A group of approximately 150 editorial workers who help produce some of NBC News digital content have formed a union, citing a desire to push their employer to work more seriously through such issues as equal pay and the recent handling of sensitive stories.
Editorial employees of NBC News Digital won certification of their union after a vote count at the National Labor Relations Board in Manhattan Friday afternoon, with a vote for forming a bargaining unit prevailing 90 to 40, according to the NewsGuild of New York, which will represent the staffers. The group includes reporters, video journalists, editors, social media strategists, designers, and editorial staff from NBC News outlets such as NBCNews.com, Today.,com, the Snapchat program “Stay Tuned,” MSNBC.com and NBC News Now, the company’s recently launched streaming-video outlet. The NewsGuild said NBC management challenged the eligibility of nearly 20 editorial employees to vote in the election.
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“I have heard from many of you over the past several weeks about your love for NBC News, your excitement for all that we are building in Digital, and your commitment to making sure this continues to be a very special place to work,” said Chris Berend, executive vice president of NBC News Digital, said in a memo to staffers Friday. “Our leadership team makes that same commitment back to you— that News Digital will continue to nurture a workplace that we can all be incredibly proud to be a part of.”
NBC News’ digital operations represent an area of growth and investment at the company, which has worked to create new types of news content for a generation that might not think to tune in to “Today” on NBC or a program on MSNBC as its first source of video news. As more consumers get information through mobile and social media, NBC has tried to keep pace with the debut of new podcasts, streaming-video programming and shows tailored for new media venues.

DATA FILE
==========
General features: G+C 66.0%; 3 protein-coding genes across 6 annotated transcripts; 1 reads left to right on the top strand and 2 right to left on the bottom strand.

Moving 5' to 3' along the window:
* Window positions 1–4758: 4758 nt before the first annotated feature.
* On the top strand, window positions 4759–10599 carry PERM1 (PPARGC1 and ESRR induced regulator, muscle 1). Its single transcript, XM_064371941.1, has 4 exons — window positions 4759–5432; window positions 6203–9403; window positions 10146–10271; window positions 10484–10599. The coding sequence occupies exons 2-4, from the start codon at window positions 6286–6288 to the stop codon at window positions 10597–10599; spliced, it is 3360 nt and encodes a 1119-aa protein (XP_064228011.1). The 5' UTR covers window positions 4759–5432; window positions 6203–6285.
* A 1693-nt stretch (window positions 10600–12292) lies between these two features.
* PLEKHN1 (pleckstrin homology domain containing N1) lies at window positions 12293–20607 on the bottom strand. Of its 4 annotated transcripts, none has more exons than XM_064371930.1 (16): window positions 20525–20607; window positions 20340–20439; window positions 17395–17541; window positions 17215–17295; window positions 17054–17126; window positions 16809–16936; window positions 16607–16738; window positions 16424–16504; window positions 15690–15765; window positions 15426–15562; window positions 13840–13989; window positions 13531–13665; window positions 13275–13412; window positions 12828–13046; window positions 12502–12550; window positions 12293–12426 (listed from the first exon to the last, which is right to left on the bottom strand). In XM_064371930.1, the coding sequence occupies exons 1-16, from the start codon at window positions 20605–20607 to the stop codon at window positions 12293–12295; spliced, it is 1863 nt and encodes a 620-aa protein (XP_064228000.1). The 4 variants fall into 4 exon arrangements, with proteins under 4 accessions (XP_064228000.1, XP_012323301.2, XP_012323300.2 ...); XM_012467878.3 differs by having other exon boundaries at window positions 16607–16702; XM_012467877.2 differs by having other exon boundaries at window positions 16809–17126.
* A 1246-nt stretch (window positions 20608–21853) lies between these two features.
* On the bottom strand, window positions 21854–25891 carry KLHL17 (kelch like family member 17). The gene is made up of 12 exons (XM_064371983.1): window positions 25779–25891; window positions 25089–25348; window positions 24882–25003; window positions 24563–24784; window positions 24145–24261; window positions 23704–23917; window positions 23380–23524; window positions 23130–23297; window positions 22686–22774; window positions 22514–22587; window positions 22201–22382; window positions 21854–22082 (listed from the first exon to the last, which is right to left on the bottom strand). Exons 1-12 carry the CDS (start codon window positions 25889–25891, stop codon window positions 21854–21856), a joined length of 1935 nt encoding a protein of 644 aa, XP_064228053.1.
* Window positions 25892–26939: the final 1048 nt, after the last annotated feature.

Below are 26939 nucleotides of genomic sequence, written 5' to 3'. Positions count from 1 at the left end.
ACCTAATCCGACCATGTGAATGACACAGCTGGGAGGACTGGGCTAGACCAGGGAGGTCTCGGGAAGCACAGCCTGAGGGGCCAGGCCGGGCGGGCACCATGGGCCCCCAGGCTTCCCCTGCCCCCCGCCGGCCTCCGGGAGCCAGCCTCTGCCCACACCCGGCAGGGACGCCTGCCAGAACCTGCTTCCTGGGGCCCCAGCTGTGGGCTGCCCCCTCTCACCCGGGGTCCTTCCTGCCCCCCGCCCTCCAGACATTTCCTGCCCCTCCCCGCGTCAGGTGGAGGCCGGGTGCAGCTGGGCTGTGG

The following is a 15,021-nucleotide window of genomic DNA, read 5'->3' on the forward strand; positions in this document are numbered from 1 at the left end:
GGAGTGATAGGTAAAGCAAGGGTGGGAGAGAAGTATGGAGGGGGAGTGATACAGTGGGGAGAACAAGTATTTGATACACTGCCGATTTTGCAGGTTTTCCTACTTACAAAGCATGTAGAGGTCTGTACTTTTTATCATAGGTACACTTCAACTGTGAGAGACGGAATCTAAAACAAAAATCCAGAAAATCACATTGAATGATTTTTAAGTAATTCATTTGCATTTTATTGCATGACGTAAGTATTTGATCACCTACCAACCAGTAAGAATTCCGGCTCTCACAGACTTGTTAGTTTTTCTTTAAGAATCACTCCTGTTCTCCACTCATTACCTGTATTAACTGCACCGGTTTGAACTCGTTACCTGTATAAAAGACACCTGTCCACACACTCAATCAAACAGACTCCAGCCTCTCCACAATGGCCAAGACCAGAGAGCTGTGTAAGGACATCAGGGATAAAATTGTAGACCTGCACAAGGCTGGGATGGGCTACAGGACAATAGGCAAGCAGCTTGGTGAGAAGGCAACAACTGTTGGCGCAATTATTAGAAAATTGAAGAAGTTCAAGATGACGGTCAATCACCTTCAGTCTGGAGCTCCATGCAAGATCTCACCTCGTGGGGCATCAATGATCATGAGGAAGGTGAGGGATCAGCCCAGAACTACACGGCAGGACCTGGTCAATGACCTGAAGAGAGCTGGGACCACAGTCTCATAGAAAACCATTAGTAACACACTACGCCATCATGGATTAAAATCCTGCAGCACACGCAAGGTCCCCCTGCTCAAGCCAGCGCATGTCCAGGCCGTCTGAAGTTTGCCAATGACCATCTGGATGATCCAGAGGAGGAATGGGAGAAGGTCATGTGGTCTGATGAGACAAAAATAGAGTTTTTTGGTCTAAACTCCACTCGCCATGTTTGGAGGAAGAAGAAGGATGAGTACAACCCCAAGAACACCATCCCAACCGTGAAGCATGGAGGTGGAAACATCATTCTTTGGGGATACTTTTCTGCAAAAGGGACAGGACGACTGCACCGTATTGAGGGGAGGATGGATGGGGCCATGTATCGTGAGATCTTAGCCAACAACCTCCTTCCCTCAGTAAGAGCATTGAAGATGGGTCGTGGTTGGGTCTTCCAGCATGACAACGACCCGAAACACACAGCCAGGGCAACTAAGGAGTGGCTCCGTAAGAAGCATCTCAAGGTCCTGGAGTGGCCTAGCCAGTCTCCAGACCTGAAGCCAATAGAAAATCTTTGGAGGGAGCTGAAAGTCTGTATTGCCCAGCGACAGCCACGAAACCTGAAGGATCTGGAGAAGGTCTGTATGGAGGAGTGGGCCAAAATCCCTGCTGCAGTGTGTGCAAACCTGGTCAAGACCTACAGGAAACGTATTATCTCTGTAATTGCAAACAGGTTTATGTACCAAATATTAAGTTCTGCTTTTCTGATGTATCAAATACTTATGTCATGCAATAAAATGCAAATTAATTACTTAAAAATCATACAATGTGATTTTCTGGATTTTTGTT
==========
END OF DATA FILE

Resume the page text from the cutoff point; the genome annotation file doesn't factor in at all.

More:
NBC News sat under a microscope for a good chunk of the year, weighed down by allegations contained in the recent Ronan Farrow book “Catch and Kill” that it asked the journalist to stop the investigation he had been conducting into accusations of sexual harassment by movie mogul Harvey Weinstein. The book also contained new claims by a former NBC News staffer, Brooke Nevils, that former “Today” co-anchor Matt Lauer raped her during NBC News coverage of the 2014 Sochi Olympics.
NBC News has recounted all of its efforts to help move Farrow’s work along, suggesting the work he did for NBC News did not meet a standard of having a victim make allegations against Weinstein on the record and on camera. Farrow took his work to The New Yorker, and was able to publish a story seven weeks later that shared in a Pulitzer Prize with The New York Times. Lauer has vehemently denied the allegations made against him.
“Our mission is to uphold the legacy of NBC News while empowering and protecting those who will build its future,” the new union said in a statement.
The bargaining unit also noted that “recent weeks have highlighted serious questions as to how NBC News has handled incidents of sexual misconduct in the workplace as well as the opaque processes and procedures for reporting on and exposing powerful predators. NBC News repeatedly refused calls for an independent review on both counts despite numerous such requests from staff. This lack of transparency and NBC News’ troubling trend of passing on stories which investigate the powerful ultimately harm our credibility as journalists.” Employees want to “address these issues, but only if management works with us,” the union said.
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